Contemporary music has been an important component of the Bowdoin International Music Festival from the time it was founded, in 1964, and 20th and 21st century works are spread through its programs alongside works of earlier eras. But for listeners who want their new music straight, with no Baroque, Classical or Romantic chasers, Bowdoin also offers a festival within the festival – the Charles E. Gamper Festival of Contemporary Music, established in 1965. This year’s installment, which was assembled by Derek Bermel, the main festival’s composer in residence, ran from Thursday to Sunday and included 16 works in three concerts.

The programs, performed mostly by students with faculty joining in occasionally, all looked promising, with scores by composers whose recent works have made them worth keeping tabs on – among them, Robert Sirota, Mason Bates and Kati Agócs on the first concert, and Marcos Balter, Olli Mustonen and Bright Sheng on the second. Other obligations prevented me from hearing those performances, but I caught the finale Sunday at the Studzinski Recital Hall.

In some ways, it was the most inviting of all, not least because it included a work by Bermel, whose clarinet quintet was a highlight of one of the main festival’s concerts, as well as a piece by the Turkish pianist and composer Fazil Say, who has been in the news recently for non-musical reasons: He was convicted of blasphemy by a Turkish court because comments he posted on Twitter – including a quotation from the 11th-century Persian poet Omer Khayyam – were deemed insulting to Islam. (He was given a 10-month suspended sentence.)

Say, who was born in 1970, has been a fascinating figure since the mid-1990s, when he began his career as a virtuoso pianist. He emerged as a composer a bit later, although as it turns out, he had been writing large-scale works since he was 14.

His four-movement Sonata for violin and piano (1997), which closed the program, is a fairly conservative work, in the sense that it thrives on graceful, sometimes soaring violin melodies, played here with ample warmth by Seo Hee Min. That is particularly true of the outer movements, which share some material, including a theme that seems to allude, briefly, to the Brahms “Hungarian Dance No. 1.”

Not that you would mistake it for outright Romanticism. Its piano writing, offered in an appealingly fluid account by Tao Lin, moves freely between easygoing consonance and harmonic haziness. Say draws on a range of effects. In the second movement, a sharp-edged pizzicato violin line chases after the brisk piano writing, and the third is intense, busy and thick-textured, with the piano punctuating the proceedings.

Still, the return to the opening movement’s unabashed melodic sweetness in the finale gives the piece its most memorable qualities.

Each half of the program began with a work that explores more tactile, riotous sounds. In both cases, the composers made their aims clear in their titles. In “Klang,” scored for two pianos and percussion, Pierre Jalbert uses bell tones – those produced by actual bells (part of the percussionist’s arsenal) as well as bell-like sounds produced on the piano, xylophone and vibraphone – as his canvas. But the piece is not just a collection of ringing sound effects. Jalbert’s textures, tempos and moods shift constantly, and he gives both his pianists (Ann Schaefer and Petya Stavreva) and his percussionist (Noah Rosen) harmonically meaty, thoughtfully shaped material.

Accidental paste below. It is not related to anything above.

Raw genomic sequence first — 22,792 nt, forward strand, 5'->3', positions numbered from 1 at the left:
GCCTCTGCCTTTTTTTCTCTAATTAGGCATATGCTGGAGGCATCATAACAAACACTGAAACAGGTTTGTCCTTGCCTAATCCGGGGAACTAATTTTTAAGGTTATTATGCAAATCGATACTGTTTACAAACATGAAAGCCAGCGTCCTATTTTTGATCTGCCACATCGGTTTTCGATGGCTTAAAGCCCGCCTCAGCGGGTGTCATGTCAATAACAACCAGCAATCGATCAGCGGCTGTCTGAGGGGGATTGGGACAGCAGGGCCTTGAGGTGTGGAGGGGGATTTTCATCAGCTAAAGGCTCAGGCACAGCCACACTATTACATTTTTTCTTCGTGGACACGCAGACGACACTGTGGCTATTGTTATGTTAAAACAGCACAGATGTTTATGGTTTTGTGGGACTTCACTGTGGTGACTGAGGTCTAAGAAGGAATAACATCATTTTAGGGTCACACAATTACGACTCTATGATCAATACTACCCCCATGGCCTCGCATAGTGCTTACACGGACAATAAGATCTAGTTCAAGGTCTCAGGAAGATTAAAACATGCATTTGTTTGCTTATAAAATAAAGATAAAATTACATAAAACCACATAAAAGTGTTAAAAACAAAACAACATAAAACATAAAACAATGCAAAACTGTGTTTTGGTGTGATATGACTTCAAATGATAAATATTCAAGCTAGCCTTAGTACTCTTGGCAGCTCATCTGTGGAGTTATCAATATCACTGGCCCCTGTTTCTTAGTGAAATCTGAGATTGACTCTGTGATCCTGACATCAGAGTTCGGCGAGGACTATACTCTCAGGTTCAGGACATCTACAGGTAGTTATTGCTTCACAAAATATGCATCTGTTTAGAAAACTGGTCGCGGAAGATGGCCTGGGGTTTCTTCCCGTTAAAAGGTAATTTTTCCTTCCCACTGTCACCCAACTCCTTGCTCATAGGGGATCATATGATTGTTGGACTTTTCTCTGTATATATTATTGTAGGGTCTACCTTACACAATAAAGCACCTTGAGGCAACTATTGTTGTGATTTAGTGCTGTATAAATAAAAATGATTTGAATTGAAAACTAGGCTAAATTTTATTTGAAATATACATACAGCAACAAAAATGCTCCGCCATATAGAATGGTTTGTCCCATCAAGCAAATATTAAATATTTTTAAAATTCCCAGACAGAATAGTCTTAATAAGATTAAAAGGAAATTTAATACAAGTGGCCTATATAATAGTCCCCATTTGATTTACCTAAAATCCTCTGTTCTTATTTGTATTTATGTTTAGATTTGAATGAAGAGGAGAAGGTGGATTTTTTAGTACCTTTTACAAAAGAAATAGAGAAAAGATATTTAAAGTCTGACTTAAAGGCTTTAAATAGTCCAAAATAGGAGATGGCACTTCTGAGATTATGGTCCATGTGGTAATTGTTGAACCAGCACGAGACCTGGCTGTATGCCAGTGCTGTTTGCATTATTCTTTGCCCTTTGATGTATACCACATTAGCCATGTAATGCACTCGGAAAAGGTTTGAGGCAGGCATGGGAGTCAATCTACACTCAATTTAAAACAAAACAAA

Margaret Brouwer’s “Shattered Glass,” for flute, cello, piano and percussion, is similarly picturesque, and it, too, ranges freely, sometimes evoking the spiky, pointillistic qualities that its title suggests, but elsewhere offering dreamy, impressionistic passages that suggest a slow-motion film of glass shattering. The percussionist, Grant Hoechst, was the star here, for the sheer array of timbres he had available to him, and the vitality he bought to his performance.

If keyboard and percussion held the spotlight in the Jalbert and Brouwer works, winds took it over in George Perle’s “BassoonMusic” and Bermel’s “Twin Trio.” The Perle, one of the last pieces the composer completed before he died in 2009, was as advertised. It was concise, athletic and couched in both long-lined melodies and contrasting running figures. The piece probes the bassoon’s limits with energy and character, and Dillon Meacham, the bassoonist, made the most of the opportunities for display that Perle provided.

Bermel’s “Twin Trio” was inspired by the fraternal twins of another composer, Aaron Kernis. Fascinated by the twins’ similarities and differences, Bermel captured those qualities in a work scored for two winds – flute and clarinet – and piano, the latter providing a sort of punctuation and background commentary to the similar-but-different wind lines. The flute and clarinet lines sometimes weave around each other contrapuntally, but usually travel in tandem.

The back story about Kernis’ twins is hardly necessary to enjoying the piece, but once you know it – Bermel related it as an introduction to the performance – the music’s wry humor becomes clearer. Bermel, who is also a fine clarinetist, played the clarinet line. Beomjae Kim was the spirited flutist, and Elinor Freer was the pianist.

Allan Kozinn is a former music critic and culture writer for The New York Times who lives in Portland. He can be contacted at:

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